Charles Alovisetti and Amanda Kilroe Interviewed for Columbia Law Alumni Cannabis Article

Oct 11, 2021

VS attorneys and Columbia Law alumni Charles Alovisetti and Amanda Kilroe were recently interviewed for the article, "Complex and Cutting Edge, Cannabis Law Is New Ground for Columbia Law Alumni." Excerpts below:

“It’s something new every day. Not in the sense of ‘It’s new to me,’ but a lot of times, it’s just new, period,” says Charles Alovisetti ’09, co-author of The Cannabis Business: Understanding Law, Finance, and Governance in America’s Newest Industry (Routledge, 2020) and a partner at Vicente Sederberg, an 11-year-old firm specializing in cannabis law. “A brand-new law and new regulation or just something that no one’s ever seen before—it’s all new ground.”

Advising clients in the cannabis business means bringing a range of skills to bear:

Regulatory and Administrative Law:

In addition to state regulations, municipalities where cannabis dispensaries are located have their own layer of regulations. Amanda Kilroe ’08, counsel at Vicente Sederberg in Los Angeles, is the head of the firm’s California licensing department and works on securing licenses for cannabis operators.

“It requires a lot of devotion to keeping up with current laws, and a lot of it is very local politics. The landscape is completely different . . . from one city to the next.” - Amanda Kilroe

It’s easy to get into uncharted territory: When Kilroe handled an appeal for a business that lost out on a dispensary license by a narrow margin (based on the municipality’s point-based system), finding case law to cite was a challenge.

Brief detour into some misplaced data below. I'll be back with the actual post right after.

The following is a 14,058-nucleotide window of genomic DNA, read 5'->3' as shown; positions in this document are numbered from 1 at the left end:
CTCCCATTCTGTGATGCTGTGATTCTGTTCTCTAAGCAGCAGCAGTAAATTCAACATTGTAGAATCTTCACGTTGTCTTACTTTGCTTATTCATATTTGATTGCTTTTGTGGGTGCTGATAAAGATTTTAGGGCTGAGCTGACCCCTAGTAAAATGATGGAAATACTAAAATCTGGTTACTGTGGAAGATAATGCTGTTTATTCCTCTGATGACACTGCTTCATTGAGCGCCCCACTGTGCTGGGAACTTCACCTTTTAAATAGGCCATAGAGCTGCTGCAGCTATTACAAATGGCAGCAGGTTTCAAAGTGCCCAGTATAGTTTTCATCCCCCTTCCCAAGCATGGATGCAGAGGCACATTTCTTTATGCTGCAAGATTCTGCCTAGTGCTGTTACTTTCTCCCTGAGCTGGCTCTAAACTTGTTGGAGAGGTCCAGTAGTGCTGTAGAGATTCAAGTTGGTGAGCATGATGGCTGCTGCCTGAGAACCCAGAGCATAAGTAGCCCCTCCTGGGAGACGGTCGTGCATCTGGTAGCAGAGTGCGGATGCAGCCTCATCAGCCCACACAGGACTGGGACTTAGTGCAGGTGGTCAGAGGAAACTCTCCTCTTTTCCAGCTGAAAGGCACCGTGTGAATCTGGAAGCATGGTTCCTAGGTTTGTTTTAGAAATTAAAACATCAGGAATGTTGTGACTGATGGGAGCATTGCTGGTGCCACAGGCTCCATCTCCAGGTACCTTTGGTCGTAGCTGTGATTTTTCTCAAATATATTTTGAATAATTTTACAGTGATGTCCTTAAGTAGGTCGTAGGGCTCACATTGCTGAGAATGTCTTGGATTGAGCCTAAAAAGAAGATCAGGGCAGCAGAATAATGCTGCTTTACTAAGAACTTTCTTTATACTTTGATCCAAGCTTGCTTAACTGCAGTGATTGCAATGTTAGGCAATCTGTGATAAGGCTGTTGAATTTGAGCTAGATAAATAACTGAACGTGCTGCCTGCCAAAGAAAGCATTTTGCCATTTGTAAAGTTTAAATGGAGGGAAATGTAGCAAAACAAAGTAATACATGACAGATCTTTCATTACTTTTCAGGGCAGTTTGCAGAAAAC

“It’s like an administrative appeal, but there’s no precedent for this. It’s frustrating because we have to make up [grounds for the appeal] or follow other case laws for similar practice groups. But we know that this thing that we are arguing right now, the result will be the case law for the future. That’s kind of cool.” - Amanda Kilroe

When California was in the process of revising its licensing regulations in July, Vicente Sederberg reviewed and commented on the proposed regulations, Kilroe says.

“We are a good resource [for regulators] because we have so many clients [in the cannabis industry]. So we see what things work and what things do not work. We are actually influencing law. And that feels really powerful. We’re actually making a difference.” - Amanda Kilroe

Deal Financing: 

Unable to access bank capital, cannabis businesses largely rely on private investment money to finance startups and acquisitions.

“Ninety-five percent of it is the same as raising money for a tech company. But then there’s that five percent where you have to think about whether there are any restrictions about who can own equity in a cannabis company. If a trust is investing in this field, do they have beneficiaries who are under 21? Do the major shareholders have to get background checks?” - Charles Alovisetti

Mitigating the Legacy of Prohibition

“The role of equity has become perhaps the dominant issue in the industry right now,” says Alovisetti of Vicente Sederberg, who donated profits from his book on cannabis law to the Last Prisoner Project. “It’s a huge issue for the states, whether you can strike a balance” between accommodating existing cannabis businesses and empowering communities that have been badly affected by prohibition. “Obviously it’s a huge issue at the federal level as well.”

Read the full article "Complex and Cutting Edge, Cannabis Law Is New Ground for Columbia Law Alumni"


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